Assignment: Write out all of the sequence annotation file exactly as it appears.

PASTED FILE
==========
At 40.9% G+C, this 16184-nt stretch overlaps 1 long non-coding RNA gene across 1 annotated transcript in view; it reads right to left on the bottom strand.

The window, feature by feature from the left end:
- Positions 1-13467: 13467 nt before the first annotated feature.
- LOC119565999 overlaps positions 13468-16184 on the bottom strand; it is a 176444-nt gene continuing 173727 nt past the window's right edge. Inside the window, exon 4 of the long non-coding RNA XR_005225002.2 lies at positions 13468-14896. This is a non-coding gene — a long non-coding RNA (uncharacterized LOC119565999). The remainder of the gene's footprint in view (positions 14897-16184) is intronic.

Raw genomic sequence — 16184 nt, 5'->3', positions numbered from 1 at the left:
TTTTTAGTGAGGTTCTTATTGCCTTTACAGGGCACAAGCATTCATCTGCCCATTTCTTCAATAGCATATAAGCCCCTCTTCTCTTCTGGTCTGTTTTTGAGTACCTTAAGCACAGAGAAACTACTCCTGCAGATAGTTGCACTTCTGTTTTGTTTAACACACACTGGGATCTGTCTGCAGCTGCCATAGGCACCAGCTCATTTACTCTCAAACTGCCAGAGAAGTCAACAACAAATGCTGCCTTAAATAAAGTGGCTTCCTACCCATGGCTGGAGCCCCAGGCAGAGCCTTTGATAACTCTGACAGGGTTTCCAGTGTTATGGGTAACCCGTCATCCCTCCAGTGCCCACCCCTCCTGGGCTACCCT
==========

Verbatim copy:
At 40.9% G+C, this 16184-nt stretch overlaps 1 long non-coding RNA gene across 1 annotated transcript in view; it reads right to left on the bottom strand.

The window, feature by feature from the left end:
- Positions 1-13467: 13467 nt before the first annotated feature.
- LOC119565999 overlaps positions 13468-16184 on the bottom strand; it is a 176444-nt gene continuing 173727 nt past the window's right edge. Inside the window, exon 4 of the long non-coding RNA XR_005225002.2 lies at positions 13468-14896. This is a non-coding gene — a long non-coding RNA (uncharacterized LOC119565999). The remainder of the gene's footprint in view (positions 14897-16184) is intronic.

Raw genomic sequence — 16184 nt, 5'->3', positions numbered from 1 at the left:
TTTTTAGTGAGGTTCTTATTGCCTTTACAGGGCACAAGCATTCATCTGCCCATTTCTTCAATAGCATATAAGCCCCTCTTCTCTTCTGGTCTGTTTTTGAGTACCTTAAGCACAGAGAAACTACTCCTGCAGATAGTTGCACTTCTGTTTTGTTTAACACACACTGGGATCTGTCTGCAGCTGCCATAGGCACCAGCTCATTTACTCTCAAACTGCCAGAGAAGTCAACAACAAATGCTGCCTTAAATAAAGTGGCTTCCTACCCATGGCTGGAGCCCCAGGCAGAGCCTTTGATAACTCTGACAGGGTTTCCAGTGTTATGGGTAACCCGTCATCCCTCCAGTGCCCACCCCTCCTGGGCTACCCT